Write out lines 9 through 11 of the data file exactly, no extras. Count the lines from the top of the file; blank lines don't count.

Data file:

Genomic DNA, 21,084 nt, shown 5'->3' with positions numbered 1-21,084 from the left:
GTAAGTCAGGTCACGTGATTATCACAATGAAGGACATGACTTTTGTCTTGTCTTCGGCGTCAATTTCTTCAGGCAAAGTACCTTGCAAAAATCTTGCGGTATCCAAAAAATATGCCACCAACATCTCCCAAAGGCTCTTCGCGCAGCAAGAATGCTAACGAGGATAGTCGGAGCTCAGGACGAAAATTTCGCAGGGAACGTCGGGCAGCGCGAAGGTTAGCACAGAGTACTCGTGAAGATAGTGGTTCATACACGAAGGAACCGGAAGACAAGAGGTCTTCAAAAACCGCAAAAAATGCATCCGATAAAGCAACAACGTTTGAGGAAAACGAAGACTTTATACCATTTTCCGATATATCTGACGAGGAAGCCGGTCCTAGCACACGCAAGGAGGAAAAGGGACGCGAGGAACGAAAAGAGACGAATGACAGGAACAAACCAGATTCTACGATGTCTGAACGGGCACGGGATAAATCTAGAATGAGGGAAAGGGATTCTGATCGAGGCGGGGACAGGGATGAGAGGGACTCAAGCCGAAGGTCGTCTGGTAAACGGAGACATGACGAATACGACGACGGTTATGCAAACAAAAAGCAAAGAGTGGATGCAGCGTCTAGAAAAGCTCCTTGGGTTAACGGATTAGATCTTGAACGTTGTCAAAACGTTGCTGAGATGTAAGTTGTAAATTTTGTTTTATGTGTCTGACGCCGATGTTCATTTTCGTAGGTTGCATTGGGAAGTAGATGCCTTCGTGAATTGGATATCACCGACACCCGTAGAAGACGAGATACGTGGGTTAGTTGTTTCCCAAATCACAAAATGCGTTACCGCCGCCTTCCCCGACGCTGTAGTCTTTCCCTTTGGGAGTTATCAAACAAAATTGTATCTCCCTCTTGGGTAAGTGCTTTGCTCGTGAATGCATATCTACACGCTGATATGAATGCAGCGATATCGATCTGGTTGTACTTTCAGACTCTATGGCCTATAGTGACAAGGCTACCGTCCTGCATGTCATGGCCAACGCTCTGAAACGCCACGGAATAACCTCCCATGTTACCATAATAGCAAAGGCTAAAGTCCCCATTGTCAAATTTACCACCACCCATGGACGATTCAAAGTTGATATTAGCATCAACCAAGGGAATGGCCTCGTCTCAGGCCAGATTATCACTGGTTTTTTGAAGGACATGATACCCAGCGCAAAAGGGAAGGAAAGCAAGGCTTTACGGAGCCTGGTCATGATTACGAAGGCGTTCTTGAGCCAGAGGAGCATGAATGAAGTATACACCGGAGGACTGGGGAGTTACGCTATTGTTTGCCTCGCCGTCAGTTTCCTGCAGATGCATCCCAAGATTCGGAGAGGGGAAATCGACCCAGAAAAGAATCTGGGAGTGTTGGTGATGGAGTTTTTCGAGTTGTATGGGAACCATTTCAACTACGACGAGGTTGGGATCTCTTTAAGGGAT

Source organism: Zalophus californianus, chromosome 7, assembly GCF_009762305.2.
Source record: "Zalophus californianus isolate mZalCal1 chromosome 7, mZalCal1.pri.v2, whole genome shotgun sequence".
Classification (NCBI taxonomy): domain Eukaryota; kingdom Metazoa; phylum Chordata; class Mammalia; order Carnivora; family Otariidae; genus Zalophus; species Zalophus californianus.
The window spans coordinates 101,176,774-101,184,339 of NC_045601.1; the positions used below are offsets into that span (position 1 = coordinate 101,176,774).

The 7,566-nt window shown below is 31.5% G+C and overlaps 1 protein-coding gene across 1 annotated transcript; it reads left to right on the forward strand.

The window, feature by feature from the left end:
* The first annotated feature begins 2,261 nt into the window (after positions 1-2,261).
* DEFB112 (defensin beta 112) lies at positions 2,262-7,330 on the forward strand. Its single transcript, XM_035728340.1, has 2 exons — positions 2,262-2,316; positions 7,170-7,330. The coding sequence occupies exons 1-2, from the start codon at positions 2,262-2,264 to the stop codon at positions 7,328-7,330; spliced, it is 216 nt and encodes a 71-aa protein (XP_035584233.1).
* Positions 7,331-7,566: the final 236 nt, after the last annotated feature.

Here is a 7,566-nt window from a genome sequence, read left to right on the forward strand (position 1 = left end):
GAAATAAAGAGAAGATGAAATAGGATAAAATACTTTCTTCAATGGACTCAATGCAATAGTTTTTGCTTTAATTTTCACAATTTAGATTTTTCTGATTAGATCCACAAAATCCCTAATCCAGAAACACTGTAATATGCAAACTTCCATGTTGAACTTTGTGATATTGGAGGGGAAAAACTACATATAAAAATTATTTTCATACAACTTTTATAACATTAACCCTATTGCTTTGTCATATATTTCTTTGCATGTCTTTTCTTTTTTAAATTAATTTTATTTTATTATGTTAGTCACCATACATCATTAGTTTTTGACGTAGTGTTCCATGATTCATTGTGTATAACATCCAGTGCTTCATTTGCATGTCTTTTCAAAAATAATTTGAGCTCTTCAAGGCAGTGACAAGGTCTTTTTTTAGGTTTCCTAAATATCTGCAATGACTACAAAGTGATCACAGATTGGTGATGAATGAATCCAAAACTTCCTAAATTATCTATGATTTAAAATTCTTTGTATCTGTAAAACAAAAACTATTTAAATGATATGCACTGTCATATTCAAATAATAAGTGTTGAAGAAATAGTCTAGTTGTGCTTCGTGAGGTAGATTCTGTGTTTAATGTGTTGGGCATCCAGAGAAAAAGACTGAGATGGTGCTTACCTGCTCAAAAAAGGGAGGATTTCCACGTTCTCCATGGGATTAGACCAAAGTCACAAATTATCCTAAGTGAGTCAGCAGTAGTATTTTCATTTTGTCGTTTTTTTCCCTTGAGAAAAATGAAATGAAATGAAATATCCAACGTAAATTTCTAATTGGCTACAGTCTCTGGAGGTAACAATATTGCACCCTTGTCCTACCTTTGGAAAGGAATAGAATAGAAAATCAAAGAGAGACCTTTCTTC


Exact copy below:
* The first annotated feature begins 2,261 nt into the window (after positions 1-2,261).
* DEFB112 (defensin beta 112) lies at positions 2,262-7,330 on the forward strand. Its single transcript, XM_035728340.1, has 2 exons — positions 2,262-2,316; positions 7,170-7,330. The coding sequence occupies exons 1-2, from the start codon at positions 2,262-2,264 to the stop codon at positions 7,328-7,330; spliced, it is 216 nt and encodes a 71-aa protein (XP_035584233.1).
* Positions 7,331-7,566: the final 236 nt, after the last annotated feature.